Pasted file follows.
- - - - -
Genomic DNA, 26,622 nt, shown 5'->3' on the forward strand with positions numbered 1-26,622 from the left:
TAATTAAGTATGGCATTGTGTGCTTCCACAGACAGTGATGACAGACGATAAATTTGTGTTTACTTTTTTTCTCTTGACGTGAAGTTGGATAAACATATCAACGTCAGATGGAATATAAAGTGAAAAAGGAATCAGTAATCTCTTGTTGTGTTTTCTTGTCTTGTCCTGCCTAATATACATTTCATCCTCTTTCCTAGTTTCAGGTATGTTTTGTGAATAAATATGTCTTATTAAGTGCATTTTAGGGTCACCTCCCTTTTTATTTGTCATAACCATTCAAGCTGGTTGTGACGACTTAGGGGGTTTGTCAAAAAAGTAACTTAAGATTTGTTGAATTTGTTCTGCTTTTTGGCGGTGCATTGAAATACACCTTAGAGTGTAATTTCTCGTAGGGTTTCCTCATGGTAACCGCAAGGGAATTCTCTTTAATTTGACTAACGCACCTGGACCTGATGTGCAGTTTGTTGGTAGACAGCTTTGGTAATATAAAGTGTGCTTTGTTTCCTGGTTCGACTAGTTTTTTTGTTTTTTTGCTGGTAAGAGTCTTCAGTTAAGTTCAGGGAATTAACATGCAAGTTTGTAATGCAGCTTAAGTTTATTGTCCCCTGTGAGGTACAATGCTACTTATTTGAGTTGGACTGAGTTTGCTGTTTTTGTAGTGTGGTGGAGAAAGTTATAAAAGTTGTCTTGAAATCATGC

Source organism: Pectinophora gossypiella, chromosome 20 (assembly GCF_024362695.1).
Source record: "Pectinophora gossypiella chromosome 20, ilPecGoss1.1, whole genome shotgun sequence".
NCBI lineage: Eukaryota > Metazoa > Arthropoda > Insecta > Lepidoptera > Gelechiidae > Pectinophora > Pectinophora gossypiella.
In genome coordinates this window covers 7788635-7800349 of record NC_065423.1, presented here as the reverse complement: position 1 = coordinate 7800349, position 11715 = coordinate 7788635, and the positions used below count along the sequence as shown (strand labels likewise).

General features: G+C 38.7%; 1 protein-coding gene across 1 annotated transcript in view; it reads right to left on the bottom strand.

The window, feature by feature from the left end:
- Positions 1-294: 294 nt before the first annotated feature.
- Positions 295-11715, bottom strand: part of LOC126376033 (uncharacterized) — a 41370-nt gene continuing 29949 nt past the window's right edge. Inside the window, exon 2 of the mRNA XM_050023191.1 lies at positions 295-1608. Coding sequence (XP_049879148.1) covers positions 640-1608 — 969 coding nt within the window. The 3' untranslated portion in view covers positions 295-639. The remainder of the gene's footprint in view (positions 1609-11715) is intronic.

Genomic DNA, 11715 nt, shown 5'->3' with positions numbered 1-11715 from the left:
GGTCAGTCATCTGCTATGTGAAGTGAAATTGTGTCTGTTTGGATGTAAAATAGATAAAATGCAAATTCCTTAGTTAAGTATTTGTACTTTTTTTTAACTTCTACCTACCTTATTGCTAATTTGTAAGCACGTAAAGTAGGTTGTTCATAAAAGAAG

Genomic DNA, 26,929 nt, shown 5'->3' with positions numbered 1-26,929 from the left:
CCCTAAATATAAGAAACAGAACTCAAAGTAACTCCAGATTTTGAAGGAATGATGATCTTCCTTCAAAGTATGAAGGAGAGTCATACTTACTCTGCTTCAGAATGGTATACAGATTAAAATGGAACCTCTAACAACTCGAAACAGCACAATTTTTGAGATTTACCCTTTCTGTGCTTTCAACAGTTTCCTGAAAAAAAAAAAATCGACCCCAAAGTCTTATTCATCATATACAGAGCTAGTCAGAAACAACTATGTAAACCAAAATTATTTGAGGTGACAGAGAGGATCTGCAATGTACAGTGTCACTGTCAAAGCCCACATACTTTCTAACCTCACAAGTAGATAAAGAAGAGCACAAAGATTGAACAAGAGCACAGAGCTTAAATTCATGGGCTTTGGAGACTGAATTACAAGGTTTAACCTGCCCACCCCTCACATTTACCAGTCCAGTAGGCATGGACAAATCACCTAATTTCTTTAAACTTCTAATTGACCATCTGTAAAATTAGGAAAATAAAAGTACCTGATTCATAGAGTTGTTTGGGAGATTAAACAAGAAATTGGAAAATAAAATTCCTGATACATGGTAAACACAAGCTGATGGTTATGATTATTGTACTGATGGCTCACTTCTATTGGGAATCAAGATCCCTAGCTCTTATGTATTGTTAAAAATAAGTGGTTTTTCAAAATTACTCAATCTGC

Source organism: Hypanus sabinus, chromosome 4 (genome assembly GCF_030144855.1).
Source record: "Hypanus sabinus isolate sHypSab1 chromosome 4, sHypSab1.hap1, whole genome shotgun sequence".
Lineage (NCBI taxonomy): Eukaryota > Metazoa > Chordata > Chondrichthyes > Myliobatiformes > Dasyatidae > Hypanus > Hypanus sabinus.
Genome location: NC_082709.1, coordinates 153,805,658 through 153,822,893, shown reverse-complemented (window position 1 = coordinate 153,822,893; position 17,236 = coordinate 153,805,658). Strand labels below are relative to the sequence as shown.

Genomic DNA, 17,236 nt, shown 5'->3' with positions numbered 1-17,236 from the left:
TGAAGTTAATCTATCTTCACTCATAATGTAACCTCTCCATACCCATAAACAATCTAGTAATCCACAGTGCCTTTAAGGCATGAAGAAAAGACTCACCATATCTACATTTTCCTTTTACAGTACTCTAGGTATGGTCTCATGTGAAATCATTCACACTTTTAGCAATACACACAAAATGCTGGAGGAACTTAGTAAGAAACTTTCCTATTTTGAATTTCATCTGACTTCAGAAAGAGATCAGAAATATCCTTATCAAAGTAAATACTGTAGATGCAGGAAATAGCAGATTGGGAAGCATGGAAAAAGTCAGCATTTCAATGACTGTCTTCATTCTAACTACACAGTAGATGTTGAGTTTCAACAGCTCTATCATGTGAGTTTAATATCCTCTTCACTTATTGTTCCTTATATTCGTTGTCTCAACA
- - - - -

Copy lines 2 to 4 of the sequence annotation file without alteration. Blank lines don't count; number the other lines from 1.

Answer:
TAATTAAGTATGGCATTGTGTGCTTCCACAGACAGTGATGACAGACGATAAATTTGTGTTTACTTTTTTTCTCTTGACGTGAAGTTGGATAAACATATCAACGTCAGATGGAATATAAAGTGAAAAAGGAATCAGTAATCTCTTGTTGTGTTTTCTTGTCTTGTCCTGCCTAATATACATTTCATCCTCTTTCCTAGTTTCAGGTATGTTTTGTGAATAAATATGTCTTATTAAGTGCATTTTAGGGTCACCTCCCTTTTTATTTGTCATAACCATTCAAGCTGGTTGTGACGACTTAGGGGGTTTGTCAAAAAAGTAACTTAAGATTTGTTGAATTTGTTCTGCTTTTTGGCGGTGCATTGAAATACACCTTAGAGTGTAATTTCTCGTAGGGTTTCCTCATGGTAACCGCAAGGGAATTCTCTTTAATTTGACTAACGCACCTGGACCTGATGTGCAGTTTGTTGGTAGACAGCTTTGGTAATATAAAGTGTGCTTTGTTTCCTGGTTCGACTAGTTTTTTTGTTTTTTTGCTGGTAAGAGTCTTCAGTTAAGTTCAGGGAATTAACATGCAAGTTTGTAATGCAGCTTAAGTTTATTGTCCCCTGTGAGGTACAATGCTACTTATTTGAGTTGGACTGAGTTTGCTGTTTTTGTAGTGTGGTGGAGAAAGTTATAAAAGTTGTCTTGAAATCATGC

Source organism: Pectinophora gossypiella, chromosome 20 (assembly GCF_024362695.1).
Source record: "Pectinophora gossypiella chromosome 20, ilPecGoss1.1, whole genome shotgun sequence".